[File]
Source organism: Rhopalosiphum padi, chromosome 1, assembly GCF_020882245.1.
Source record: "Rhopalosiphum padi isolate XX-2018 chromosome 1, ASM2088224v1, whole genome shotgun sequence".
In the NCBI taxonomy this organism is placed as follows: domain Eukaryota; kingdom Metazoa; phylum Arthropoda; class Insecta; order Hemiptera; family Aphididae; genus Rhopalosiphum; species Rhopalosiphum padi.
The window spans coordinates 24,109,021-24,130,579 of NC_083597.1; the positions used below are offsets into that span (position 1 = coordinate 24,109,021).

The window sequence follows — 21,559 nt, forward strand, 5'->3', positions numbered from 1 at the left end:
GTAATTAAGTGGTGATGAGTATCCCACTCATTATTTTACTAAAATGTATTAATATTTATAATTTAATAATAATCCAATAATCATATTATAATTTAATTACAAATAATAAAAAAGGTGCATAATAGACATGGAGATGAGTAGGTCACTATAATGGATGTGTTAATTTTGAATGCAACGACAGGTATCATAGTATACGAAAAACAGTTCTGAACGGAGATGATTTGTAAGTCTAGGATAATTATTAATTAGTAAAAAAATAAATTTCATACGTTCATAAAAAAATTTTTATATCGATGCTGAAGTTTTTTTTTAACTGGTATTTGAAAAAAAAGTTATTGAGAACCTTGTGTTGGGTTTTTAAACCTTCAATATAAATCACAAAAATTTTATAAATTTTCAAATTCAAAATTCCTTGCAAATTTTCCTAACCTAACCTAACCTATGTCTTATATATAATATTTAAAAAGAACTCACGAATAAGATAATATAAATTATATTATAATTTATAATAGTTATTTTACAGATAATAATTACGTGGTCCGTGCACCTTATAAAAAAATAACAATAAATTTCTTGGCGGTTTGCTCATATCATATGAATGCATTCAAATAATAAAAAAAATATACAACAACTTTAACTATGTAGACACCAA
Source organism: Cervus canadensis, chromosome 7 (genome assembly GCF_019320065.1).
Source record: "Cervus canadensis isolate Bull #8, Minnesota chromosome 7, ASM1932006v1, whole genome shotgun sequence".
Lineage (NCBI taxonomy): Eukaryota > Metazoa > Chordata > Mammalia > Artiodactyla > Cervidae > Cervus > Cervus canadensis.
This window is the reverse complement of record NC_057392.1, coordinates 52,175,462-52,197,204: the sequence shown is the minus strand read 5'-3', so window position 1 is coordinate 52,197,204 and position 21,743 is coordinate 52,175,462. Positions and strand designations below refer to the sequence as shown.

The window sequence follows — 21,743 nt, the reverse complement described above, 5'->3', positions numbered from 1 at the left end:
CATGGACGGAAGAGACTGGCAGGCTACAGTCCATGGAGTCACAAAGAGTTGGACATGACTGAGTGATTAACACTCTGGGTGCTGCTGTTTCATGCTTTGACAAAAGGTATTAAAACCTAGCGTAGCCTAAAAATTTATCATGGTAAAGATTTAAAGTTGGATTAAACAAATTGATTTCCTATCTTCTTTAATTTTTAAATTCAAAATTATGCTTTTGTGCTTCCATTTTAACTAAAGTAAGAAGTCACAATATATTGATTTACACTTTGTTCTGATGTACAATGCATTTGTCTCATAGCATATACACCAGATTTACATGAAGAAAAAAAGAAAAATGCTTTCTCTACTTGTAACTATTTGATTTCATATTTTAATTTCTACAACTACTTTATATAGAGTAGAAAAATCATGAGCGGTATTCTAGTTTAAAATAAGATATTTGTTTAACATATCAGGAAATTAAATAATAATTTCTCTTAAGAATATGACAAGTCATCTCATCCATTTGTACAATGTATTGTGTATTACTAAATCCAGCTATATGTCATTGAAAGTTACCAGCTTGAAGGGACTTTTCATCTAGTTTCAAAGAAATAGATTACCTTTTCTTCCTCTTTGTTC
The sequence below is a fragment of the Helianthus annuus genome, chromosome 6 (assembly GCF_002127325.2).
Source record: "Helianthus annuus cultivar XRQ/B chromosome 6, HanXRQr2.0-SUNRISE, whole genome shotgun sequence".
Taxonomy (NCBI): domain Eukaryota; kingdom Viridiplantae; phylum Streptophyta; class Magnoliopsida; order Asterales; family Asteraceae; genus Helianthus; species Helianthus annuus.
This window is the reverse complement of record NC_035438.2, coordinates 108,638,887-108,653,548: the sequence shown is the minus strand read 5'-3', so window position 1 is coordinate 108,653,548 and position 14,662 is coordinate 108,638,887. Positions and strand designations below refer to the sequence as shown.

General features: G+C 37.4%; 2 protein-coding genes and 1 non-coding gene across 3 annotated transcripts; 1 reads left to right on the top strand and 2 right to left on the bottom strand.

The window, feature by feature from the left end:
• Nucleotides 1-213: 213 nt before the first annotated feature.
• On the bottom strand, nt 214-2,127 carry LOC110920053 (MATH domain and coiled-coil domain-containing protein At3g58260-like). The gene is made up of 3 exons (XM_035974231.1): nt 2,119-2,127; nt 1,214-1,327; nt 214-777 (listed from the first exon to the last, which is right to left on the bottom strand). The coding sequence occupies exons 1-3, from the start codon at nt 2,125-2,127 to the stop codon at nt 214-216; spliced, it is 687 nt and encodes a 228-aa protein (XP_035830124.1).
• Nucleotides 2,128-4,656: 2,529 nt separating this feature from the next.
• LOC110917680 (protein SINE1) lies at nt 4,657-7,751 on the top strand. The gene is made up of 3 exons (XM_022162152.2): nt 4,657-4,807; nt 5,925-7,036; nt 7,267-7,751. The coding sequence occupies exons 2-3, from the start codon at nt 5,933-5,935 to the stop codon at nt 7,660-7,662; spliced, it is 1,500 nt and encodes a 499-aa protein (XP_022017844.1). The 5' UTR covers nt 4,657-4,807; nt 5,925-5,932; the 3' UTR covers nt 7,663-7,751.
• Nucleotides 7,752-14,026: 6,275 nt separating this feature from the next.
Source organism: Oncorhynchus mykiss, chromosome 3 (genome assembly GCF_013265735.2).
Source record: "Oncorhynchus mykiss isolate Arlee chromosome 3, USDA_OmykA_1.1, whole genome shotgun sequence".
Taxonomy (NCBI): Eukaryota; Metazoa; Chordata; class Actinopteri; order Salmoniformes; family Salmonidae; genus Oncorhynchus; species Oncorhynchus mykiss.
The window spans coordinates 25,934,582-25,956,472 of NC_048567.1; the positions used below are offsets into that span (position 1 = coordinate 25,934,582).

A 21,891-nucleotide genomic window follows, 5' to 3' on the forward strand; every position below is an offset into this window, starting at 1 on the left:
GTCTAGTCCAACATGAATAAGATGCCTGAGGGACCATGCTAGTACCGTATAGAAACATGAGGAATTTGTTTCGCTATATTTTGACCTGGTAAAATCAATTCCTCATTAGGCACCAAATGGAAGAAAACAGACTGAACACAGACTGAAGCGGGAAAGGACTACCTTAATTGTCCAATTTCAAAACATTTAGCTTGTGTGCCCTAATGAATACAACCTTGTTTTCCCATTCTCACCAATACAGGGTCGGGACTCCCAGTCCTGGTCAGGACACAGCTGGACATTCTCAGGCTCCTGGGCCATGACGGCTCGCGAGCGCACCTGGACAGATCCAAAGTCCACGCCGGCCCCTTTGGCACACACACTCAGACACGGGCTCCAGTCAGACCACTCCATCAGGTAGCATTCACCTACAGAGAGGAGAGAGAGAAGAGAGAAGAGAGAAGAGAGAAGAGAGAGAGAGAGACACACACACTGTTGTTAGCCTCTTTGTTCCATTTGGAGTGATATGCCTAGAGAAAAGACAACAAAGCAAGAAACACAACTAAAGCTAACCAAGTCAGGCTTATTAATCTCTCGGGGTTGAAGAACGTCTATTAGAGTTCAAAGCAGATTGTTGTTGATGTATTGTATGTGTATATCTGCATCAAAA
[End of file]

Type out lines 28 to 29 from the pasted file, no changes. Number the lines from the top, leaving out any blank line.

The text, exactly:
A 21,891-nucleotide genomic window follows, 5' to 3' on the forward strand; every position below is an offset into this window, starting at 1 on the left:
GTCTAGTCCAACATGAATAAGATGCCTGAGGGACCATGCTAGTACCGTATAGAAACATGAGGAATTTGTTTCGCTATATTTTGACCTGGTAAAATCAATTCCTCATTAGGCACCAAATGGAAGAAAACAGACTGAACACAGACTGAAGCGGGAAAGGACTACCTTAATTGTCCAATTTCAAAACATTTAGCTTGTGTGCCCTAATGAATACAACCTTGTTTTCCCATTCTCACCAATACAGGGTCGGGACTCCCAGTCCTGGTCAGGACACAGCTGGACATTCTCAGGCTCCTGGGCCATGACGGCTCGCGAGCGCACCTGGACAGATCCAAAGTCCACGCCGGCCCCTTTGGCACACACACTCAGACACGGGCTCCAGTCAGACCACTCCATCAGGTAGCATTCACCTACAGAGAGGAGAGAGAGAAGAGAGAAGAGAGAAGAGAGAAGAGAGAGAGAGAGACACACACACTGTTGTTAGCCTCTTTGTTCCATTTGGAGTGATATGCCTAGAGAAAAGACAACAAAGCAAGAAACACAACTAAAGCTAACCAAGTCAGGCTTATTAATCTCTCGGGGTTGAAGAACGTCTATTAGAGTTCAAAGCAGATTGTTGTTGATGTATTGTATGTGTATATCTGCATCAAAA